BUCK: We knew it was real because this wasn’t the first iteration of Black Lives Matter as a movement. BLM, as we all recall, started after Ferguson, Missouri, with Michael Brown during the Obama administration. There was that timeless moment where you had a CNN reporter standing in front of a conflagration — a building fully on fire — saying, “This was a mostly peaceful protest.”
I think we will never forget that image, because it was the most CNN moment I think I’ve ever seen in my life: Narrative over the blazing inferno in front of your very eyes. But, Clay, the same thing happened. That’s how Heather Mac Donald — and credit to her for coming up with the notion of or doing the research to prove the Ferguson Effect after the first time around.
It’s quite clear. When you tell cops, “Hey, if there’s an incident that’s caught on video where it looks like you’re being rough — maybe it doesn’t show what happened even leading up to that moment, maybe it’s an edited video — we will not have your back as a district attorney. We will not politically support law enforcement doing what it has to do to keep communities safe from criminals.”
When you do that, all the sudden that guy who is running away with a handbag down the alleyway, the cop says, “I’m not gonna chase him. What if I have to tackle him? What if it gets ugly? I’m gonna risk my pension? I’m gonna risk my freedom?” So cops say, “Fine. Unless we really have to step in, we’re not going to step in.”
And then you take San Francisco, where people take armloads of stolen goods in broad daylight walking out, and no one does anything. Then you have what we’ve had here in New York City, Clay, where people were shooting up heroin in broad daylight on Broadway, which I saw myself in 2020, I would note. And I think also all the stats have to be put in the context of 2020 was the year of the lockdown. There are months, there were months where there should have been far fewer murders and homicides.
CLAY: You’re right.
BUCK: And there were actually for a while. There was a big drop-off. But the summer… This is what’s so important, because they want to say, “Oh, it was the pandemic.”
CLAY: Yeah, caused by the pandemic.
BUCK: They want to say that. But actually, the spike in homicides got going in June of 2020! What was the inciting incident? What was the difference all of a sudden in June? The rises of the BLM movement. The virus was actually in recession in June. Things were opening up. We all remember that. So don’t let them get away with more lies.
I just would hope there’s accountability. I do think, Clay, with the 43% Biden support right now we see — which is really awful for a first-year presidency — the crime aspect of it… People have seen Democrats… Look, they’re just reckless on this issue. They will feed cops to the wolves to apiece the mob and the communities suffer as a result.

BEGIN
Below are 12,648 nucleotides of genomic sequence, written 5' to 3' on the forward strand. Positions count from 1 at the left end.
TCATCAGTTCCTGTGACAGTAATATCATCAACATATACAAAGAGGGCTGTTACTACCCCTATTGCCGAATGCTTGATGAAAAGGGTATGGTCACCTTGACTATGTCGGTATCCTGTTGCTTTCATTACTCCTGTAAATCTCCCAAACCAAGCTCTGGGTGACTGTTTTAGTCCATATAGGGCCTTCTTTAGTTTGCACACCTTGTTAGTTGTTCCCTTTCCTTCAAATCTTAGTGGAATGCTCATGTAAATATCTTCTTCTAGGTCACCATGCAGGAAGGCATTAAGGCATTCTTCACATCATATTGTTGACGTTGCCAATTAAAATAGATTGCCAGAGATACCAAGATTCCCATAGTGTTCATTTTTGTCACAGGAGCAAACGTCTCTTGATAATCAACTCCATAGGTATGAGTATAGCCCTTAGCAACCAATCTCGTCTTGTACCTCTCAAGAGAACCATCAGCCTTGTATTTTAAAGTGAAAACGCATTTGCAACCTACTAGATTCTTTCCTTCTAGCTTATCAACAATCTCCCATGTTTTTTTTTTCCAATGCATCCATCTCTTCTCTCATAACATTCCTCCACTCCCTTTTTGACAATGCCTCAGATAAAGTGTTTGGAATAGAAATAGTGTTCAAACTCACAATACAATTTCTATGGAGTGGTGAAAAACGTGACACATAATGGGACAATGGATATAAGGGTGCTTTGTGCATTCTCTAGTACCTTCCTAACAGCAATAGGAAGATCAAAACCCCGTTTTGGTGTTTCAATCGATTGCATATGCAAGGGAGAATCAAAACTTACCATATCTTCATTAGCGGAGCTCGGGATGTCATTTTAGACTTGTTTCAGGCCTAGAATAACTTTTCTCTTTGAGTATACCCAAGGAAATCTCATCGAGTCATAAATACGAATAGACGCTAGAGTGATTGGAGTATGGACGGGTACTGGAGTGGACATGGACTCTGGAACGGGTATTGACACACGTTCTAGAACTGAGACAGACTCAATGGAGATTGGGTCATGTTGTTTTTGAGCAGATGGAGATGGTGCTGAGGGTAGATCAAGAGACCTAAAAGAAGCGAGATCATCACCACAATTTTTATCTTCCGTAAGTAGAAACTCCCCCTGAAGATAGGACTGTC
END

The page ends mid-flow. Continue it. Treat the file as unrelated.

CLAY: And you’re right about what we’re going to see as this data gets more widely discussed — and I think people need to be prepared to push back against it — is we had a skyrocketing crime rate that really only happened in about six months of the year. Because due to the shutdowns in March and April and May, the first five months or so of the year the murder rate was not in any way poised to be up by historic margins.
In fact, it was right around average and then it took off with the BLM movement with the George Floyd. And, by the way, I think this ties in as well with the fundamental lie that is being told here where we got some videos that came out from inside of the Capitol on January 6th that they have been fighting to avoid the release of.
You talked about the “mostly peaceful protests” with the fires going in the background and how much of a direct lie that was by CNN. The idea that we saw months of rioting, looting, violence all over America connected to BLM protests against police, and there was virtually no condemnation of it whatsoever.
And then the one time, the one time when conservatives actually rioted — and, by the way, they deserve to be punished for it like everybody who was rioting for months all throughout this country. But the difference between the way the media has covered it… We got one person shot in January 6th. Meanwhile, we got a 29% increase, the largest on record in reported history by the FBI, and there was virtually no condemnation at all.
CLAY: In fact, we were told it was mostly peaceful. Ashli Babbitt was killed.
BUCK: A protester, unarmed protester, not somebody who was in law enforcement, as we know. And I still… I’ve talked to so many people about that use-of-force incident. I still think that basically the double standard is at play where because it’s a Trump supporter, they act like shooting a woman in the neck from 15 or 20 feet away when she’s at a door…
Anyway, I still think that that was excessive force, but I’ve written about excessive force in other incidents that people barely even know about in places where there are times when cops actually step out of line. But the BLM narrative is very specific what the facts of the case must be for everyone to get upset about it.
I’d also say on the January 6 thing by CNN standards… By CNN standards, ’cause there was a whole march and rally out there on the streets it nothing to do with the Capitol go there, by CNN standards, January 6 was a mostly peaceful protest.
CLAY: That’s accurate. That’s right.
BUCK: There was a riot, but it was mostly peaceful.